Thousands of hectares of what was once a pristine forest are cleared for Economic Land Concessions (ELCs) – a long-term lease that allows investors to use private state land for large-scale agriculture.
“Most ELCs are in forested areas with big trees,” said Sok Ratha, Provincial Coordinator of the Cambodian Human Rights and Development Association (ADHOC) in Mondulkiri.
“The government granted land to private companies to grow rubber, pepper and other crops. Now, the forest is almost completely destroyed. Areas outside ELCs are also threatened.”
The Cambodian Government introduced Economic Land Concessions to stimulate the economy and create jobs for local people. It has granted more than 270 concessions, which, according to the environment minister, span an area of 1.2 million hectares nationwide.
The land is meant for industrial agriculture, which involves cultivating crops, raising animals and constructing facilities to process agricultural products.
Successful applicants are awarded the right to clear the land for agriculture. They are therefore allowed to cut all the trees in the premises, install sawmills to process the legally cut wood and export the products.
But that is not always the case. The scheme soon found itself at the heart of Cambodia’s timber trade, with many ELCs apparently used to cover up illegal logging operations.
“Once they’ve depleted their land, they’ll cut more trees outside the ELC.
"The wood is then brought to their sawmills, where illegal logs are turned into legal timber. The timber is then transported to other countries through the Vietnam border and the international port at Sihanoukville,” Leng explained.
“This is the strategy of Cambodia’s timber business,” he said.
Nonetheless, Mr Samal is clear: “Let me put it this way: Large-scale illegal logging has been stopped. Period. It's done.”
NO BRIBES, NO BUSINESS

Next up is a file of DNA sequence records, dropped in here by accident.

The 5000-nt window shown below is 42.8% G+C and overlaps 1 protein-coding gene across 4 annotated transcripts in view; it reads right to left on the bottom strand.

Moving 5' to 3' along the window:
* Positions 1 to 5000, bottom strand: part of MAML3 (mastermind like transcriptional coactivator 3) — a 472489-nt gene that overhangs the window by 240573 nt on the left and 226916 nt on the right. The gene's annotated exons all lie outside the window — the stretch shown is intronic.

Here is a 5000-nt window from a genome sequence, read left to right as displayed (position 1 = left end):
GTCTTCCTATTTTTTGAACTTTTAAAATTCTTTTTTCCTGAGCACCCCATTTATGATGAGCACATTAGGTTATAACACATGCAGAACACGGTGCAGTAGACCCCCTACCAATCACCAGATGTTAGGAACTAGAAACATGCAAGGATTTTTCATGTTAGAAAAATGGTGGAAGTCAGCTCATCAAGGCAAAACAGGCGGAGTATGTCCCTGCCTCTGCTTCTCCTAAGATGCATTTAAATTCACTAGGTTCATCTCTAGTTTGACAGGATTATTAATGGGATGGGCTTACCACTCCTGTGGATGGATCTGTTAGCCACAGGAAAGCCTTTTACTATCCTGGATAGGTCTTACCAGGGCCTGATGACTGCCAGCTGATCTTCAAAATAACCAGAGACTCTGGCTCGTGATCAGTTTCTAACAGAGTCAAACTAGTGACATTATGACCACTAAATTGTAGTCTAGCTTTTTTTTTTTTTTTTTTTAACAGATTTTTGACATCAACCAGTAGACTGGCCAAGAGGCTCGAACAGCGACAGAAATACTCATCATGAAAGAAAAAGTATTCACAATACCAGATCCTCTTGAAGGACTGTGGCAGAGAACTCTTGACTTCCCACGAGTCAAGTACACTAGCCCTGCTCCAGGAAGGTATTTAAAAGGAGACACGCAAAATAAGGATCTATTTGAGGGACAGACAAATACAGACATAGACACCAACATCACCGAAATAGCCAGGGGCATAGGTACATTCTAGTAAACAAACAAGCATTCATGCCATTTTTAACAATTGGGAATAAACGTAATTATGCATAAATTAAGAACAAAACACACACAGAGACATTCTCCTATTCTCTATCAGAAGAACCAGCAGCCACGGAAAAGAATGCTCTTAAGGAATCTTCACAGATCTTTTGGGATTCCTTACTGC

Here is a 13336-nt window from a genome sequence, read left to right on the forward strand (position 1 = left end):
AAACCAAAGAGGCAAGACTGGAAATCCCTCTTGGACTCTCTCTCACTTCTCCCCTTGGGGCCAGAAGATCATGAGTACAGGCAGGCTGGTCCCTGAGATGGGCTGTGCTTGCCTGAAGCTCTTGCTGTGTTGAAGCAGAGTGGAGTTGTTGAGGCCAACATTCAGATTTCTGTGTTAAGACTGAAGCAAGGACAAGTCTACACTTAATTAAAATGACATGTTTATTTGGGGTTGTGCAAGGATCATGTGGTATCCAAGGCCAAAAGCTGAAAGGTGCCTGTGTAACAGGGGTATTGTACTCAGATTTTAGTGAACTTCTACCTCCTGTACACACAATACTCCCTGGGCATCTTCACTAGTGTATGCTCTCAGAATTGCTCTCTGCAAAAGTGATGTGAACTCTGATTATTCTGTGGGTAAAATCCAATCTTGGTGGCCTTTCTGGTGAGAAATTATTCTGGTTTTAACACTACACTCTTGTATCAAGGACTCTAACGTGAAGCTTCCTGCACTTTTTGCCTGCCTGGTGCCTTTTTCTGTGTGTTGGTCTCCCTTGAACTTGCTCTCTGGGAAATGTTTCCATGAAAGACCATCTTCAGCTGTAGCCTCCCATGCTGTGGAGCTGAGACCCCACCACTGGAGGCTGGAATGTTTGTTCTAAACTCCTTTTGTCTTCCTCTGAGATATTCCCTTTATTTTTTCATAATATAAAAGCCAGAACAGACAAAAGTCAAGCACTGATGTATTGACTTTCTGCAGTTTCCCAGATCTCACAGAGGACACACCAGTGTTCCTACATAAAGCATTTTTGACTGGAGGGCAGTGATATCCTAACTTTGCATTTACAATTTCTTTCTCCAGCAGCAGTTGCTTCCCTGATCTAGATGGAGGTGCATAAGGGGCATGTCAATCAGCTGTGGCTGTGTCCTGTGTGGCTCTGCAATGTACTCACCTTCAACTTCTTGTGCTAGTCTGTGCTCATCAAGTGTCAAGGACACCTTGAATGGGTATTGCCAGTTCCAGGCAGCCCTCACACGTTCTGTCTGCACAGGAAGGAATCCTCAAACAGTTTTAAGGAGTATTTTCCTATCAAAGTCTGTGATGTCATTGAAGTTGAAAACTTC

Despite Mr Samal’s certainty, evidence suggests there is some way to go before the illegal timber trade is eradicated in Cambodia, with a well-established, sophisticated system still in place that needs to be dismantled.
In Tbong Khmum, busy roads were full of big trucks. Most of them carried something heavy under huge tarpaulins covering the storage compartment. Tears in the plastic revealed stacks of timber inside.
“Sometimes, what you see is just a hollow frame, with luxury-grade wood hidden in the middle. Nobody checks,” Leng told me as we tailed a small train of timber trucks.
A road sign indicated they were headed towards Trapang Plong International Border Checkpoint. It is one of the main gateways on the timber trail between Cambodia and Vietnam. The area is also home to timber depots, casinos, hotels and inland ports owned by wealthy businessmen.
One of the trucks pulled over at an export customs clearance office. Its driver carried a document in his hands and disappeared through a small entrance.
“He needs an export permit to cross the border,” Leng said.
It did not take long. The driver reemerged, climbed back on his truck and drove off. We followed on a dusty road.
His truck soon joined others that had gone ahead. They were scattered near the border crossing. Some were parked in front of a depot, others a few hundred metres from the international border gate, purportedly ready to enter Vietnam.
“They have to wait for other trucks from the same company because the export permit can only be used once.
"It also indicates the total volume of goods that will cross the border. One truck can carry about 20-30 cubic metres of wood. They usually cross the border late at night,” Leng explained.
“I support the government’s ban. But it’s just a promise that only lasts a short time.”
The sun had already disappeared. There was not much light on the road leading into Vietnam, save for the headlights of transport trucks crossing the border. Their storage compartment was left open. No timber.
But a short walk away, several trucks stood in the dark. Something was covered under big tarpaulins. Leng was sitting by the road with his camera.
“The timber business still operates," he said.
This is the first in a series of reports on forestry issues in Cambodia. Follow Pichayada Promchertchoo on Twitter @PichayadaCNA
Read Part 2: Cambodian villagers fear for future amid forest burning dispute